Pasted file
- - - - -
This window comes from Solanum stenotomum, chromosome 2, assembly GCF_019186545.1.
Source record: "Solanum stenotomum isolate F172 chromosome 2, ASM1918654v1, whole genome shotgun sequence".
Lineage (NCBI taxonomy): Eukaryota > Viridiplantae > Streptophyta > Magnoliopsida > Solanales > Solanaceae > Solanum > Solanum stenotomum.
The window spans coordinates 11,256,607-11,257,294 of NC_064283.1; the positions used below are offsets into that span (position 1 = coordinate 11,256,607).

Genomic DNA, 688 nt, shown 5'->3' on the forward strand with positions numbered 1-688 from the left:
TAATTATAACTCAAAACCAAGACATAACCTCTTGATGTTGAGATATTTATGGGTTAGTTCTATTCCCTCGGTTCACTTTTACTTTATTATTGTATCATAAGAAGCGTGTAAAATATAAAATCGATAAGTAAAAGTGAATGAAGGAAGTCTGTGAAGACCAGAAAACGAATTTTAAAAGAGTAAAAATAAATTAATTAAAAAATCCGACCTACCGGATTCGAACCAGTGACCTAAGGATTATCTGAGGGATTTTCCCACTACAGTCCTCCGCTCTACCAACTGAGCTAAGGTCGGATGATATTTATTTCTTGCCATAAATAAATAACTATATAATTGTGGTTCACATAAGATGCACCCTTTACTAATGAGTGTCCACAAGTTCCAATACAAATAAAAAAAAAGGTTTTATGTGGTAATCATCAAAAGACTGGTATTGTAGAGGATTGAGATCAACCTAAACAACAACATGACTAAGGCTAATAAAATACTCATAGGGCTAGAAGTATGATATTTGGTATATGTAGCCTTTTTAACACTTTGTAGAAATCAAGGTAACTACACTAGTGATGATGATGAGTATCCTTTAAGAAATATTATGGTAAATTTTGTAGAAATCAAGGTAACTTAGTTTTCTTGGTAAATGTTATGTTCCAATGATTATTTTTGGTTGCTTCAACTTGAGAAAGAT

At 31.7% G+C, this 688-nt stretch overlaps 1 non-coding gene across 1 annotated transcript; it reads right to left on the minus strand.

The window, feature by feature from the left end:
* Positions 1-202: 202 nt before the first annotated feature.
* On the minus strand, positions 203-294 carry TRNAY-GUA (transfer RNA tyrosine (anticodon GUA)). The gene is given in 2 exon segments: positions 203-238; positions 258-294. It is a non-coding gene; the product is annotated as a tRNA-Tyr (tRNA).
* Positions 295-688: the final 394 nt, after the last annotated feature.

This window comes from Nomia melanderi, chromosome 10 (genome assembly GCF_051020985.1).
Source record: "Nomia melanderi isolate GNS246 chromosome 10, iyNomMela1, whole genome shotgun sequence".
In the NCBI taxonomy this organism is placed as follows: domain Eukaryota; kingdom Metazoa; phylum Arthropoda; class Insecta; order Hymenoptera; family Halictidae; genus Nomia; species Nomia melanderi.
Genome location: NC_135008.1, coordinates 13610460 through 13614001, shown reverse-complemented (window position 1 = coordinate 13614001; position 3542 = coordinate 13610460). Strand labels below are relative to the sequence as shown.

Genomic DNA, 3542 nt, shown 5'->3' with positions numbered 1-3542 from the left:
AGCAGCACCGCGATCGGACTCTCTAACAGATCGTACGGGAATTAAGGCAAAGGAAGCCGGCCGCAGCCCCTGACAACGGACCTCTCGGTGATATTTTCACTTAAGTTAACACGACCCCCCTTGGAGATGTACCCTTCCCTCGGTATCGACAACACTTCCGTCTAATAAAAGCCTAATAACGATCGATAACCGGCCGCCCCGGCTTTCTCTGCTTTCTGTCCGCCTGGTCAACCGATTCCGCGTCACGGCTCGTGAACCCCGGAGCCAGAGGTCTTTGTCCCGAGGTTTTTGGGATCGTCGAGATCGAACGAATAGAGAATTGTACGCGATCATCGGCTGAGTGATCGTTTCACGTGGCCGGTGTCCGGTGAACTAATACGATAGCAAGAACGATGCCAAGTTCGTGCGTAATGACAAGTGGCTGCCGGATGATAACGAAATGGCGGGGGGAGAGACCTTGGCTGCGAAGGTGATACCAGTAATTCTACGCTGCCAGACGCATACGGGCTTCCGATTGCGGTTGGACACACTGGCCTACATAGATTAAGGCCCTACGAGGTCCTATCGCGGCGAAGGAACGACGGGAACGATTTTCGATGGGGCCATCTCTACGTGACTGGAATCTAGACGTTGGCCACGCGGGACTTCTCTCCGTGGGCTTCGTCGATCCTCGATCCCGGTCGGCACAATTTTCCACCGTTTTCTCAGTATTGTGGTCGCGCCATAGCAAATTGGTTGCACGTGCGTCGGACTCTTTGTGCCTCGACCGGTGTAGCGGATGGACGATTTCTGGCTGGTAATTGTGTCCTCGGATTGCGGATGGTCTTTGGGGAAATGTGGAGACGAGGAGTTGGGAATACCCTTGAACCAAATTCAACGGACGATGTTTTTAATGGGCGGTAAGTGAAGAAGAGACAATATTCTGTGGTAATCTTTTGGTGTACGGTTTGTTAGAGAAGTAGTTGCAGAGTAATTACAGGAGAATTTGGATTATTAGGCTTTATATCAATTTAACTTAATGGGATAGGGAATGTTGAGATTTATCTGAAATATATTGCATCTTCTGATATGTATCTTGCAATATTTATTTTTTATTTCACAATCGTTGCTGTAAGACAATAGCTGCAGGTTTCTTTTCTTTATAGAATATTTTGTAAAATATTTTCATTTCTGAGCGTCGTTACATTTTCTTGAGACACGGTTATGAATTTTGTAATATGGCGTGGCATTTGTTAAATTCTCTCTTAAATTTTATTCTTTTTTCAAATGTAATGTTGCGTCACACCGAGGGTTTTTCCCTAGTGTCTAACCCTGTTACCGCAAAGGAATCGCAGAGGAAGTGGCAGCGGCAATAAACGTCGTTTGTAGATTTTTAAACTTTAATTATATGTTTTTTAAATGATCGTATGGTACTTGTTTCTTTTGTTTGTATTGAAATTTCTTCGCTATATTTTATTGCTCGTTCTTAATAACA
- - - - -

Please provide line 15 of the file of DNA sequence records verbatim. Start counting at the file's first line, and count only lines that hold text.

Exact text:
Genome location: NC_135008.1, coordinates 13610460 through 13614001, shown reverse-complemented (window position 1 = coordinate 13614001; position 3542 = coordinate 13610460). Strand labels below are relative to the sequence as shown.